x

Abu Dhabi, UAEMonday 25 June 2018

EU urges US not to go it alone with Israel-Palestine peace efforts

It came as the bloc announced a new funding package of Dh194.2m to help the Palestinians build a new state

EU foreign policy chief Federica Mogherini said on Wednesday that any framework for negotiations between the Israelis and Palestinians 'must be multilateral and must involve all players ... essential to this process'. Francois Lenoir / Reuters
EU foreign policy chief Federica Mogherini said on Wednesday that any framework for negotiations between the Israelis and Palestinians 'must be multilateral and must involve all players ... essential to this process'. Francois Lenoir / Reuters

The European Union has urged the United States not to go it alone in any effort to make peace between Israel and the Palestinians, warning that doing so would end in failure.

"Any framework for negotiations must be multilateral and must involve all players — all partners — that are essential to this process. A process without one or the other would simply not work, would simply not be realistic," EU foreign policy chief Federica Mogherini said.

"Nothing without the United States, nothing with the United States alone.

Ms Mogherini made her remarks at an emergency meeting of an international committee co-ordinating Palestinian development aid and political efforts. Government ministers from Israel and Egypt, as well as the Palestinian prime minister and a US senior official attended the talks.

As the meeting began, the EU announced a new funding package of 42.5 million euros (Dh194.2m) to help the Palestinians build a new state. It includes substantial support for East Jerusalem, which the Palestinians hope to make their future capital.

____________

Read more:

Israeli fans sue activists over cancelled Lorde concert

UN identifies companies linked to Israeli settlements

Israel sends Palestinian girl arrested in Jerusalem to Gaza — where she'd 'never been before'

____________

The Ad Hoc Liaison Committee meeting was the first of its kind since president Donald Trump recognised Jerusalem as Israel's capital in December last year, breaking with an international consensus that the holy city's status should be resolved in negotiations between Israel and the Palestinians.

Norwegian foreign minister Ine Eriksen Soereide, who chaired the Wednesday talks, said participants agreed to support any initiatives that would re-launch negotiations on resolving final status issues, including borders, security for Israel, the rights of Palestinian refugees and Jerusalem.

"We cannot achieve the state building goals until we have negotiations on the outstanding final status issues," she said.

Ms Soereide said she was "cautiously optimistic" about the chances for peace, "but I underline cautiously because we know that there is a lot of things that need to be done to push this process forward".

She noted that "increased financial support is urgently needed".

Israeli regional co-operation minister Tzachi Hanegbi said Israel has plans for a series of projects, including electricity grid expansion, sewage treatment and a desalination plant for impoverished Gaza, but that it wants international money to fund them.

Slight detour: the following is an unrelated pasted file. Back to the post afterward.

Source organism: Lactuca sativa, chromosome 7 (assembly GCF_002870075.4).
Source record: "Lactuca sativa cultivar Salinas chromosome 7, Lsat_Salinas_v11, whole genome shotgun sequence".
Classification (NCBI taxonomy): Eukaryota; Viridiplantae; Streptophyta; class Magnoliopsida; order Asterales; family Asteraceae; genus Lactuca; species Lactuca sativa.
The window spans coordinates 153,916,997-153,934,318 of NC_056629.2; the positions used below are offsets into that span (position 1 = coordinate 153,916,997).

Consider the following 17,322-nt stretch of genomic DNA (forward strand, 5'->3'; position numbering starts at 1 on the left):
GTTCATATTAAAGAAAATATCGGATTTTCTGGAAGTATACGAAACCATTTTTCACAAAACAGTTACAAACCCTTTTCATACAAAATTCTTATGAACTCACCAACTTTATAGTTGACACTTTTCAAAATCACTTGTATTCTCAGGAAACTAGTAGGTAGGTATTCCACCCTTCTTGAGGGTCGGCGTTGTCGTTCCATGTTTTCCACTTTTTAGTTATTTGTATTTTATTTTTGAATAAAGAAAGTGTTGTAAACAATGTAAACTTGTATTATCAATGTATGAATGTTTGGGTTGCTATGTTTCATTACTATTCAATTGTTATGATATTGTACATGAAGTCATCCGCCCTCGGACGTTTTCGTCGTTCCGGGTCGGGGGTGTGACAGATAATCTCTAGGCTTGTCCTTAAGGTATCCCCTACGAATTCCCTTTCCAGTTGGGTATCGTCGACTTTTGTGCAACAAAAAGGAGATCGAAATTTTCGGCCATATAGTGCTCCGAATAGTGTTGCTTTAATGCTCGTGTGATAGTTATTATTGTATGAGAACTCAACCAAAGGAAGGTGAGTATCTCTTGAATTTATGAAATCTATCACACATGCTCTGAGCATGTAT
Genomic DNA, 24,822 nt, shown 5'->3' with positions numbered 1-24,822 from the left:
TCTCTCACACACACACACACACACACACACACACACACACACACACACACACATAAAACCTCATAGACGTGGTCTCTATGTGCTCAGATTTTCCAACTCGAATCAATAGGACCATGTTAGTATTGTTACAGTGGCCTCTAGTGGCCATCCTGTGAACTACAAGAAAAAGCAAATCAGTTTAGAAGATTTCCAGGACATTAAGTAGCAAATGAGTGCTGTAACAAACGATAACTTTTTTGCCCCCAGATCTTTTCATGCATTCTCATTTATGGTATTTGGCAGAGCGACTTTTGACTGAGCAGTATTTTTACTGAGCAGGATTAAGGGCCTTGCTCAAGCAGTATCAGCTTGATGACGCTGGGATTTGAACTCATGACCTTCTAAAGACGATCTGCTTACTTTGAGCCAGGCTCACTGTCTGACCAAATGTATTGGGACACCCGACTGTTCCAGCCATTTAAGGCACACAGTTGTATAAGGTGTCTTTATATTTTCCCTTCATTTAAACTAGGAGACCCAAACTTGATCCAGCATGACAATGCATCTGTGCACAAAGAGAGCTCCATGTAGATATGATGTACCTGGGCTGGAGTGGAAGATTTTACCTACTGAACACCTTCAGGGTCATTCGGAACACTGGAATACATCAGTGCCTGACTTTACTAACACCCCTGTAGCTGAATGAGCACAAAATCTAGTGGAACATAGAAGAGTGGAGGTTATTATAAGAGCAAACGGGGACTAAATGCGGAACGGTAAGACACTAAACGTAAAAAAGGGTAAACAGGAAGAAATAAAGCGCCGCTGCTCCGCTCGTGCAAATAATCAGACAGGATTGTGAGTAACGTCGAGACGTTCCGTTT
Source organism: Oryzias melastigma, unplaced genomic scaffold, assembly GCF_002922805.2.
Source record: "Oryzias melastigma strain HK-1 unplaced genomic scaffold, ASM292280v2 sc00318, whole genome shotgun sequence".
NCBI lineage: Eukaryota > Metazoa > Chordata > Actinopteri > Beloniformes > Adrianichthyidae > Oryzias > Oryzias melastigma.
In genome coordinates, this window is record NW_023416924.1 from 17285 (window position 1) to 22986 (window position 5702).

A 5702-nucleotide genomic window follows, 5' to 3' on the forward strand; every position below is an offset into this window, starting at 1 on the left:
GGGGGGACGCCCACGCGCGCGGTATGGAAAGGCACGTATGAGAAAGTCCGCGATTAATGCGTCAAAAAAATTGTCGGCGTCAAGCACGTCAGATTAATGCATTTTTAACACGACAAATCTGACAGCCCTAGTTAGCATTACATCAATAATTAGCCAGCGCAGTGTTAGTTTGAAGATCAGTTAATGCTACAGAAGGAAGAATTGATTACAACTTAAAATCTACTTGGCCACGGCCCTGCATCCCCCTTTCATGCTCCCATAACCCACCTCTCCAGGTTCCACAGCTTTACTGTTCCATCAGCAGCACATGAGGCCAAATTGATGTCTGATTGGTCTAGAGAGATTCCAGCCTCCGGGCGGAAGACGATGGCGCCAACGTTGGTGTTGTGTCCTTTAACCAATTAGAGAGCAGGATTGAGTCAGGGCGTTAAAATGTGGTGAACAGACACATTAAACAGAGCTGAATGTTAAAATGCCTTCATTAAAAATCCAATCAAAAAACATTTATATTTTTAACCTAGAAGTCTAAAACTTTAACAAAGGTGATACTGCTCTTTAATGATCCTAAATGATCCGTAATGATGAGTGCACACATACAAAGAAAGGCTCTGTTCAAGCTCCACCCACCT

"I did hear some representatives of countries saying that they are going be part of it, that they are going to pledge, they are going to help," he said. "If it's financed by the international community, of course it will happen."

Ms Mogherini said it was "a difficult moment" for the region but expressed hope that Wednesday's meeting would help in "restoring some trust and a level of confidence" among all those aiming to promote peace.

The Ad Hoc Liaison Committee is set to meet again in Brussels in late March and in New York in September.

Wednesday's meeting came as German foreign minister Sigmar Gabriel warned Israel that it faced growing frustration in Europe amid concern for the future of a two-state solution, Reuters reported.

Mr Gabriel adopted a markedly different tone to that of US vice president Mike Pence, who on a visit to Israel last week embraced Mr Trump's December 6 announcement that his administration recognises Jerusalem as the capital of Israel and will move the US embassy to the city.

"With regard to the Palestinians and the Iran question the Americans are taking your side more clearly than ever before. But is this really only a good thing?," Mr Gabriel said in Tel Aviv.

Citing past successes of US diplomacy in the region, he asked: "Can the Americans still play such a role if they take sides so openly? Will others try to step into their shoes?"

In a thinly veiled threat about cutting off aid, he said some members of Israel's cabinet were "explicitly against the two-state solution" but that such a solution "has always been the foundation of our engagement for Israeli- Palestinian peace and for the large amount of funding" from Germany and Europe.

"These — at best mixed — signals do not go unnoticed in Europe, where there is clearly growing frustration with Israel's actions," he told an Israeli security conference.

In Slovenia, meanwhile, officials delayed a decision on whether to recognise the Palestinian territories as a separate state after pressure from Israel and the US.

Slovenia's Parliament Foreign Policy Committee suspended its session on Wednesday pending official government position. The native country of US first lady Melania Trump could become only the second EU state to recognise a Palestinian state after Sweden.